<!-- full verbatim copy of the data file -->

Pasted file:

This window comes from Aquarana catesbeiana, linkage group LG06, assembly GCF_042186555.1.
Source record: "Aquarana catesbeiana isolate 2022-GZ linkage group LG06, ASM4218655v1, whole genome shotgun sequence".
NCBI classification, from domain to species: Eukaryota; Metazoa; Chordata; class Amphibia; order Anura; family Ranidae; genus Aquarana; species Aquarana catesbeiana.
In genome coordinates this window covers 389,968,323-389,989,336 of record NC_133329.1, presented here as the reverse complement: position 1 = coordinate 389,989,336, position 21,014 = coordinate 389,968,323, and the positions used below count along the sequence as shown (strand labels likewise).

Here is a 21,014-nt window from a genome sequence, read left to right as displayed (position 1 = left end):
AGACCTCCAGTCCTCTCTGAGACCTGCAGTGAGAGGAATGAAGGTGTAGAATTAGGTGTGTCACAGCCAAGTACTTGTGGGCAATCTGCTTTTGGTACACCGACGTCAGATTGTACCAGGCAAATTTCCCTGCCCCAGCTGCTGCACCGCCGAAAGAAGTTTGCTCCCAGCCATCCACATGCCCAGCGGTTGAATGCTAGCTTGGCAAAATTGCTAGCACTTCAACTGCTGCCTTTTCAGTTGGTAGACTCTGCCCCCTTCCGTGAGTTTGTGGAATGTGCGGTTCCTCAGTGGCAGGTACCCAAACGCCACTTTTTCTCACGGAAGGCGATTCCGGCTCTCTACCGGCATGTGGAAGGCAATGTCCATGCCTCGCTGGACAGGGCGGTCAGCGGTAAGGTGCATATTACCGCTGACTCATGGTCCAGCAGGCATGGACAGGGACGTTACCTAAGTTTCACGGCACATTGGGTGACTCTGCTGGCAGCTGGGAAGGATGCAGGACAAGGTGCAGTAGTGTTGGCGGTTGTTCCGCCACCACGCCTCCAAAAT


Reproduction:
This window comes from Aquarana catesbeiana, linkage group LG06, assembly GCF_042186555.1.
Source record: "Aquarana catesbeiana isolate 2022-GZ linkage group LG06, ASM4218655v1, whole genome shotgun sequence".
NCBI classification, from domain to species: Eukaryota; Metazoa; Chordata; class Amphibia; order Anura; family Ranidae; genus Aquarana; species Aquarana catesbeiana.
In genome coordinates this window covers 389,968,323-389,989,336 of record NC_133329.1, presented here as the reverse complement: position 1 = coordinate 389,989,336, position 21,014 = coordinate 389,968,323, and the positions used below count along the sequence as shown (strand labels likewise).

Here is a 21,014-nt window from a genome sequence, read left to right as displayed (position 1 = left end):
AGACCTCCAGTCCTCTCTGAGACCTGCAGTGAGAGGAATGAAGGTGTAGAATTAGGTGTGTCACAGCCAAGTACTTGTGGGCAATCTGCTTTTGGTACACCGACGTCAGATTGTACCAGGCAAATTTCCCTGCCCCAGCTGCTGCACCGCCGAAAGAAGTTTGCTCCCAGCCATCCACATGCCCAGCGGTTGAATGCTAGCTTGGCAAAATTGCTAGCACTTCAACTGCTGCCTTTTCAGTTGGTAGACTCTGCCCCCTTCCGTGAGTTTGTGGAATGTGCGGTTCCTCAGTGGCAGGTACCCAAACGCCACTTTTTCTCACGGAAGGCGATTCCGGCTCTCTACCGGCATGTGGAAGGCAATGTCCATGCCTCGCTGGACAGGGCGGTCAGCGGTAAGGTGCATATTACCGCTGACTCATGGTCCAGCAGGCATGGACAGGGACGTTACCTAAGTTTCACGGCACATTGGGTGACTCTGCTGGCAGCTGGGAAGGATGCAGGACAAGGTGCAGTAGTGTTGGCGGTTGTTCCGCCACCACGCCTCCAAAAT